Folks - I know we've beaten it almost to death, butt - a few notes on an experiment I performed this weekend on my K100RT ('85).
As some may remember, I was running an 80/100 bulb in the K in the attempt to get more light where I need it.
I recently removed the 80/100 and found the inside of the envelope (bulb) had deposits on it - indicating to me that it was running at a lower voltage than designed for (halogen bulbs are designed to run so hot that the normal filament deposits are evaporated off the inside of the envelope back onto the filament).
Another thing I'd noticed lately is that my hi-low switch was developing a dead spot when switching from high to low or low to high. It also was stiffer to use than I'd remembered.
Figuring the switch was about to do a meltdown, I decided I had nothing much to loose by taking it apart and looking to see if I could find what was wrong. Or starting to go wrong.
I unscrewed the switch from the handgrip (while parked in the driveway), unclipped the tie-wraps holding the cable in place, and put it up on my tankbag for dissection.
There are LOTS of little phillips (+) screws holding things together in the light switch. So I grabbed my magnetic parts holder thingie, and put it on the tankbag next to the switch.
It became obvious to me - that to take the actual switch outta the housing, first the plastic plate holding the wires in place gotta be removed (three screws - one of a different length). And then the horn and turn signal buttons gotta come off (more little screws).
After removal of these two buttons, and 3 more screws (again, different length screws) - you can remove the switch from the housing and examine it.
Mine didn't look 'bad' - but operating it - I could see the contacts which switch the hi/lo. And they were gunked up with dirt. Black sorta dirt.
I used some flammable/carcinogenic/bad-stuff electrical cleaner on the end of a rag with a tiny screwdriver inside it to clean them. I found it necessary to operate the switch lots of times before they started staying clean.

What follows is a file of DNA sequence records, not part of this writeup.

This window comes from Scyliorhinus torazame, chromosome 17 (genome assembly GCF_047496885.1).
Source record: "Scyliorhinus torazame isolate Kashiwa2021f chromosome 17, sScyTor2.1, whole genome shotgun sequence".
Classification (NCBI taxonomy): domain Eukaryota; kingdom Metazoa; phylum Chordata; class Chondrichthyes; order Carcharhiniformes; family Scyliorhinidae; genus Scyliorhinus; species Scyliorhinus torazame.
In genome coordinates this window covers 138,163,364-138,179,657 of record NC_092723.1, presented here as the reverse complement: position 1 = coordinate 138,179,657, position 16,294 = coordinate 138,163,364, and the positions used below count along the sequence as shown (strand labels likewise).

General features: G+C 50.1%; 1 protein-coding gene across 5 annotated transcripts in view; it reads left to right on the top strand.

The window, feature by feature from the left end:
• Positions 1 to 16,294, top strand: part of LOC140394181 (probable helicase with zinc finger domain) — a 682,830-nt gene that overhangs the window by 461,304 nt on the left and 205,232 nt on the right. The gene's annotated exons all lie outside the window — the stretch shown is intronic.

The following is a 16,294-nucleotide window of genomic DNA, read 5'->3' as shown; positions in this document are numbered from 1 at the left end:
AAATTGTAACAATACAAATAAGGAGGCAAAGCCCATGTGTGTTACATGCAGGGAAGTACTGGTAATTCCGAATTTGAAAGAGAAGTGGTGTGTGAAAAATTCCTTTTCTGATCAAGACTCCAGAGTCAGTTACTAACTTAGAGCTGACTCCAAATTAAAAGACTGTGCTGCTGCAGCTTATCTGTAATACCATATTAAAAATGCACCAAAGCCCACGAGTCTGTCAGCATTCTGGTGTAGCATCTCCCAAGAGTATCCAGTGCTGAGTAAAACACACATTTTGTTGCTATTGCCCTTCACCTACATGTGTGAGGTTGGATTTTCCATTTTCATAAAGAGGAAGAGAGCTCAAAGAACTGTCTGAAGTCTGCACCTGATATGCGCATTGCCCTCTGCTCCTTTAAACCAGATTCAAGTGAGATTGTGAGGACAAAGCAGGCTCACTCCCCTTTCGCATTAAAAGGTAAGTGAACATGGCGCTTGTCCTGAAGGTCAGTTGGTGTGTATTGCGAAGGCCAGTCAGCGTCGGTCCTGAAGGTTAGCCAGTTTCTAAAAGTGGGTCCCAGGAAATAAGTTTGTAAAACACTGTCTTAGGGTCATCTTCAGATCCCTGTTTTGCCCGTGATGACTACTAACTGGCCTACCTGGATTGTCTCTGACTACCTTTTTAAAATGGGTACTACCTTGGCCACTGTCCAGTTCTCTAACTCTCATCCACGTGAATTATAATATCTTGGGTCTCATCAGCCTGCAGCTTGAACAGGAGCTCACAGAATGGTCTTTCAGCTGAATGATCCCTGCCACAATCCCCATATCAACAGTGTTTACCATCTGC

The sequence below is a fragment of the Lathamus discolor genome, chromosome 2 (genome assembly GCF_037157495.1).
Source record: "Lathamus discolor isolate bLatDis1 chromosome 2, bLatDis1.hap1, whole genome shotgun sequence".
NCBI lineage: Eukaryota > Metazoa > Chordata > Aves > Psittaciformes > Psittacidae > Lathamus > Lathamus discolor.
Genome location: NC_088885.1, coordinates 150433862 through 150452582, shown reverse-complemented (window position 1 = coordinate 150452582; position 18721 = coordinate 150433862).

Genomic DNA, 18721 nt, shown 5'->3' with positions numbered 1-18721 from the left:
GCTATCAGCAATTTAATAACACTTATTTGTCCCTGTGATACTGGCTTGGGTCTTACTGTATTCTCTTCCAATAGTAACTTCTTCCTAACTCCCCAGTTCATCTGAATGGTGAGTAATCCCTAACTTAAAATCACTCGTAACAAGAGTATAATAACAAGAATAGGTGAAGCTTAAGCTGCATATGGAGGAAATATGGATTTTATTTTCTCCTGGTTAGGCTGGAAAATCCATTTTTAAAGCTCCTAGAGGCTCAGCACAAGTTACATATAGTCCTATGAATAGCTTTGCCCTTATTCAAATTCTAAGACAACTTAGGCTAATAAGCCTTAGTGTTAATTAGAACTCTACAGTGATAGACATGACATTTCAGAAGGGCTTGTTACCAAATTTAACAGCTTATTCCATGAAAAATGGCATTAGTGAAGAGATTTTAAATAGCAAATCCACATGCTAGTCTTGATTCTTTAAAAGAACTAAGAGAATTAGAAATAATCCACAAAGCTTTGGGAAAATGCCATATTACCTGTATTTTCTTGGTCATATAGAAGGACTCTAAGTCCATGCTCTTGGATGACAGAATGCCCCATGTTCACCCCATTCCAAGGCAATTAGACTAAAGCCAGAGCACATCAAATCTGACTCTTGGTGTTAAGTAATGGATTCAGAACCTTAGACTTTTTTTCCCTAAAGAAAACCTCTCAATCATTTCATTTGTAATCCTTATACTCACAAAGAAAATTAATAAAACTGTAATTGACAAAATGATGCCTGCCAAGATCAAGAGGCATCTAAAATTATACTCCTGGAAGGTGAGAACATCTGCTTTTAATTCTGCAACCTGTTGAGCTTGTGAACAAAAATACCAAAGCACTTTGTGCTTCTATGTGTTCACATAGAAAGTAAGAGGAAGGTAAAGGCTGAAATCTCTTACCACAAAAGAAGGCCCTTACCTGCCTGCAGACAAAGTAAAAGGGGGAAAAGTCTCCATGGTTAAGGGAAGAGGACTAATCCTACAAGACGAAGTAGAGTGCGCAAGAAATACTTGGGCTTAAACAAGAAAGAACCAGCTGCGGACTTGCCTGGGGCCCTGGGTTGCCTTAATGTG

Note - they are barely visible when you switch the switch, but if you look REAL closely - you can see them - they're little round lumps that a wiper assembly rubs over.
This - I hoped - would clear up the dead spot, butt the switch itself was still stiff to operate.
I looked some more, and found that there are two tiny ball-bearings that are prolly spring loaded, which move in/out of several holes and a slot. These provide the detent for hi/lo, and the spring loaded return for the hi-beam flash function.
I tried spritzing (tech-term) some WD-40 on these - with little effect. So I got out my moly-lube (left over from spline stuff), and poked some into the holes with a toothpick as I operated the switch back and forth.
I also lubricated the contact area with a non-greasy lubricant (LPS) made for this sort of application (at least it sez so on the can).
Much smoother now.
Reassembly went OK, until I started looking for the brass piece for the horn button (which I found in a rag I used to protect the tank), and until the tiny - special - screw holding the horn button went flying. Finally found a replacement for it down in my cellar junk-screw-bin. (It is a VERY special screw - don't lose it!).
Turned the ignition on and found:
The interior of the switch had obvious road-dirt in it - the bike is 12-13 years old, has obviously been in the rain (rain trails inside the switch), butt - the contacts, once cleaned looked FINE, and all wiring was fine (no solder melting).
I seem to remember some other prez's dissecting their failed switches and finding that the soldered connections to the contacts had failed, indicating to me that there was an AWFUL lotta heat - prolly caused by dirty contacts (resistance) heating up enough to melt the solder. The accumulation of road-dirt could cause this sort of high-resistance failure. The switch is NOT well weather sealed (surprise!), and there is no obvious way to seal it - but a seal where on the joint on the top where it attaches to the handgrip would help a LOT (gonna use some sealant on this - real soon now), since most of the rain marks looked like they came down from this joint.
My advice - don't do this in the driveway - and I'll prolly do it on a semi-annual basis. A trick I learned when rebuilding sailboat winches is to do this sorta thing inside a shoebox - the parts then only have one way to jump out (up) so the chances of retaining all of them is much higher - gonna do it this way next time. If you are seeing what appears to be (a) less light out front (b) stiff or notchy operation (c) a dead spot - you MAY be able to rescue your switch before total failure occurs. If not - you need a new one anyway, so nothing ventured nothing gained.
If any prez's have dead switches laying around - I'd be interested in dissecting a few to see what failure modes I find, or hearing from people who have opened up the failed switches. Plus - if you send it to me, I'll have spares for all those little screws/balls/springs that tend to go flying. EMail me for my address if you'd like to donate dead switches to the cause. I'll summarize what I find and post it.